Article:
46.Kf5      Ke7
47.Ke5      1-0

Now instead of one of my blitz games, let’s look at some players that are a LOT better.  How about the famous Fischer-Bisguier game where the Berlin was played.  It was 1963 and played during the U.S. Championship.

White:  Robert James Fischer
Black:  Arthur Bisguier

U.S. Championship 1963

1.e4            e5
2.Nf3         Nc6
3.Bb5         Nf6
4.00           Ne4
5.d4           Nd6
6.Bc6         dc
7. de           Nf5
8.Qd8+     Kd8
9.Nc3         Ke8
10.Ne2      Be6
11.Nf4       Bd5
12.Nd5      cd
13.g4         Ne7
14.Bf4       c6
15.Rfe1     Ng6
16.Bg3      Bc5
17.c3         Nf8
18.b4        Bb6
19.Kg2      Ne6
20.Nh4     h5
21.h3         hg
22.hg         g6
23.Rh1      Bd8
24.Nf5      Rh1
25.Nd6+   Kf8
26.Rh1      b5
27.f4          Kg8
28.f5          Nf8
29.e6         f6
30.Nf7      Be7
31.Bf4       g5
32.Bd6     Re8
33.Be7      Re7
34.Nd8     Re8
35.Nc6      Ne6
36.fe6       Re6
37.Na7      1-0

So, if black loses the pure pawn ending of the Berlin ending, why would anyone play it as black?  Good question!  The answer is there is a LOT of play before you get there, and with a good player playing black, it is VERY hard to break through.  And the biggest reason?  Black does not just go and trade all of his pieces to go to a pure pawn ending.  Remember the famous quote!

Before the endgame, the gods have placed the middle game.  – Siegbert Tarrasch

In closing, let’s take a look at how white can go wrong against the Berlin and why so many top players play it.  Good luck understanding what is going on in this game between two of the best players in the world!!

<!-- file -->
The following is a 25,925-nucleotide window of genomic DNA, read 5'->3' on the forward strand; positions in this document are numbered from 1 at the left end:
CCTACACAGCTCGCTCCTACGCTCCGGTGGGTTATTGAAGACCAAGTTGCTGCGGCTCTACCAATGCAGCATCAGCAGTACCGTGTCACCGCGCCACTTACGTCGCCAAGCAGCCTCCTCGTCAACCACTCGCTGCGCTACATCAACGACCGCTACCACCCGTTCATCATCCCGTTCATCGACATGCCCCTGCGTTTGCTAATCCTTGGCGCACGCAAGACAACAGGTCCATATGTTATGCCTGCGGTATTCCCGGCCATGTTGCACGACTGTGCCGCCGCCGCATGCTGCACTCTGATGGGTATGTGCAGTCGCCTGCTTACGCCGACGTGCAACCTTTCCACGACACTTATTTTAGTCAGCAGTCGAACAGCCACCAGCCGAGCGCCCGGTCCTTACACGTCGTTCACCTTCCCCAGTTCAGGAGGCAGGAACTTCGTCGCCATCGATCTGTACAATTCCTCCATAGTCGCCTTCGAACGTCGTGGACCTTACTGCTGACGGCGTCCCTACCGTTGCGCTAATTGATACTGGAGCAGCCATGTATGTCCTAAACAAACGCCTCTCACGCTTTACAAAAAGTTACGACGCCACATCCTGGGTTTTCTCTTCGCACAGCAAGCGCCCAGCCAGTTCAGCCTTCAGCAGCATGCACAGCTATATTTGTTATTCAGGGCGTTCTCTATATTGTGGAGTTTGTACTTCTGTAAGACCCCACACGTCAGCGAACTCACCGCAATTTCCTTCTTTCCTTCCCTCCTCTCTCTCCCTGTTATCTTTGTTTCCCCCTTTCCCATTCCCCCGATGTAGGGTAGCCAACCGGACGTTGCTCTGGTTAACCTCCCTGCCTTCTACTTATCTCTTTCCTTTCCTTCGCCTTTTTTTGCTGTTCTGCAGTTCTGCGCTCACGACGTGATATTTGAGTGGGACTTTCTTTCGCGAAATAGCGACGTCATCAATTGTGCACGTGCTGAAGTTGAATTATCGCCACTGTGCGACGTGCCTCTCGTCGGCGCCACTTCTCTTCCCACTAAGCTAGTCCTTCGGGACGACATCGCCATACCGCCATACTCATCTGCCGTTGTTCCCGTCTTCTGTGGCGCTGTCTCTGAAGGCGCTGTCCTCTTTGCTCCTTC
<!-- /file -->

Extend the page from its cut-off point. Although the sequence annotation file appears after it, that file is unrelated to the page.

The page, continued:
White: Giri, Anish 2734
Black: Karjakin, Sergey 2776
Beijing FIDE GP 2013

1.e4            e5
2.Nf3         Nc6
3.Bb5         Nf6
4.00           Ne4
5.d4           Nd6
6.Bc6         dc
7. de          Nf5
8.Qd8+    Kd8
9.h3          Ke8
10.Nc3      h5
11.Bf4       Be7
12.Rad1    Be6
13.Ng5     Rh6
14.Rfe1     Bb4
15.g4         hg
16.hg         Ne7
17.f3          Bc3
18.bc         Ba2
19.Ne4      Rh8
20.e6         Be6
21.Bc7       b5
22.Be5      Rg8
23.Nc5     Nd5
24.f4         Bg4
25.c4         f6
26.Rb1      Nb6
27.Bf6+    Kf7
28.Bg5       Nc4
29.Re7+    Kg6
30.Rbe1     Bf5
31.Kf2        Rad8
32.Nd3      a5
33.Rg1       Rd7
34.Bh4+    Kh7
35.Rd7       Bd7
36.Ne5       Ne5
37.fe           Re8
38.Re1       a4
39.Kf3       a3
40.Bf2      Rf8+
41.Kg3      Be6
42.Bc5      Ra8
43. Resigns   0-1